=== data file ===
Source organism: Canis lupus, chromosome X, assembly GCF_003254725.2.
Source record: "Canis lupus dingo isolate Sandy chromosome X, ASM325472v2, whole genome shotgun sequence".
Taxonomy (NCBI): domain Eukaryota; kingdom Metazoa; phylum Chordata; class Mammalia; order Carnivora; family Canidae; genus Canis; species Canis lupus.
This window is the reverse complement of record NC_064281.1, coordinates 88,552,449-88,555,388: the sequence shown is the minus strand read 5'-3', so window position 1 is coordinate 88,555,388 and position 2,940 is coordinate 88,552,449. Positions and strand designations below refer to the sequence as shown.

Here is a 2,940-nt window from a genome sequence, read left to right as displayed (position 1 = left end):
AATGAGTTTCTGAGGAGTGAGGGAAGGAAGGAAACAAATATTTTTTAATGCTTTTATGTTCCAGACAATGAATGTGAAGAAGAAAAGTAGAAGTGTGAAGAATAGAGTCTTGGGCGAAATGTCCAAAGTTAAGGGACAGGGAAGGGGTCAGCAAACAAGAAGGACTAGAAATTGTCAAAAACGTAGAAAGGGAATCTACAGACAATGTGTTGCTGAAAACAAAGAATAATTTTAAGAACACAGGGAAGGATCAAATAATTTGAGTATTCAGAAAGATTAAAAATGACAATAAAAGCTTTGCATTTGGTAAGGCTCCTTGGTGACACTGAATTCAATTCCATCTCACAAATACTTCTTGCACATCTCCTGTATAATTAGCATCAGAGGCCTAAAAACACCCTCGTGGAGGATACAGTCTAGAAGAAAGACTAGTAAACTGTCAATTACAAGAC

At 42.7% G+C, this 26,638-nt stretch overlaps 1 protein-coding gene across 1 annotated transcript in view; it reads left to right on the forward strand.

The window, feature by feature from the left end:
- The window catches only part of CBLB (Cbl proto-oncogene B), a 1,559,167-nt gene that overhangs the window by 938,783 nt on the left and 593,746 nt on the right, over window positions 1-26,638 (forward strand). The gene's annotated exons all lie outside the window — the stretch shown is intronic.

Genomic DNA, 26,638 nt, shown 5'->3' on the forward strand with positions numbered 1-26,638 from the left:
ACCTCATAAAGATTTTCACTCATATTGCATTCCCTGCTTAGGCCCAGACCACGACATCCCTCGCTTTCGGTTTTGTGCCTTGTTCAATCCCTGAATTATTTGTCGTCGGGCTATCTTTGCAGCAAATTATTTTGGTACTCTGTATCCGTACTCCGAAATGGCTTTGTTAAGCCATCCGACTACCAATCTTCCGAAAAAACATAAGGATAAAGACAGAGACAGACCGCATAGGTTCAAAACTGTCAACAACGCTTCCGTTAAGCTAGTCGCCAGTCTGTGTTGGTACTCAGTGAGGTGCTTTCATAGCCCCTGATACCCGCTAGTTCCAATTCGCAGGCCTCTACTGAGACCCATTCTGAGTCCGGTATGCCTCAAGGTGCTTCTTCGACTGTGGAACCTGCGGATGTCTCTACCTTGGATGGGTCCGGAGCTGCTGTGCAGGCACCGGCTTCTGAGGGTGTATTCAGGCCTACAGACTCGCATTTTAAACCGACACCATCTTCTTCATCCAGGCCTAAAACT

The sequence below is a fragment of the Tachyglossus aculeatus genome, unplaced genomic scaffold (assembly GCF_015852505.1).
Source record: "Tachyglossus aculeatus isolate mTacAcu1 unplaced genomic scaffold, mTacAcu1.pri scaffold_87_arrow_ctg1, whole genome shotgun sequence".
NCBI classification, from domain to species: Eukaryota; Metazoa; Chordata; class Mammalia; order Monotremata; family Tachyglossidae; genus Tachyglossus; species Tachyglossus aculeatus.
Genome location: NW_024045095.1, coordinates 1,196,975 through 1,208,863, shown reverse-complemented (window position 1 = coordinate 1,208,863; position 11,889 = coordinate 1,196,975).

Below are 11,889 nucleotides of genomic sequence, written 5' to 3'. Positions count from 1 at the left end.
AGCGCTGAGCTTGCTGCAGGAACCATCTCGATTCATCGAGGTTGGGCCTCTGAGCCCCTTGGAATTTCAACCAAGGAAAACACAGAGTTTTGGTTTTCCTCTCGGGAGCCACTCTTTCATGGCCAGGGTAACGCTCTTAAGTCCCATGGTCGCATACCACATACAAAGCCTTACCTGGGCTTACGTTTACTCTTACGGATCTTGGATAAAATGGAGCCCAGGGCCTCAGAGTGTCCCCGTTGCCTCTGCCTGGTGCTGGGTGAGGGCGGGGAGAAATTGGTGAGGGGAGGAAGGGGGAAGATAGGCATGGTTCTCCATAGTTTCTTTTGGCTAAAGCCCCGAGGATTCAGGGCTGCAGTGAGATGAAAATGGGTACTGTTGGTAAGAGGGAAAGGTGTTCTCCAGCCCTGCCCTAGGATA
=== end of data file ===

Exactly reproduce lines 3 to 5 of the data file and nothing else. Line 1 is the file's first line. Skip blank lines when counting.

Taxonomy (NCBI): domain Eukaryota; kingdom Metazoa; phylum Chordata; class Mammalia; order Carnivora; family Canidae; genus Canis; species Canis lupus.
This window is the reverse complement of record NC_064281.1, coordinates 88,552,449-88,555,388: the sequence shown is the minus strand read 5'-3', so window position 1 is coordinate 88,555,388 and position 2,940 is coordinate 88,552,449. Positions and strand designations below refer to the sequence as shown.

Here is a 2,940-nt window from a genome sequence, read left to right as displayed (position 1 = left end):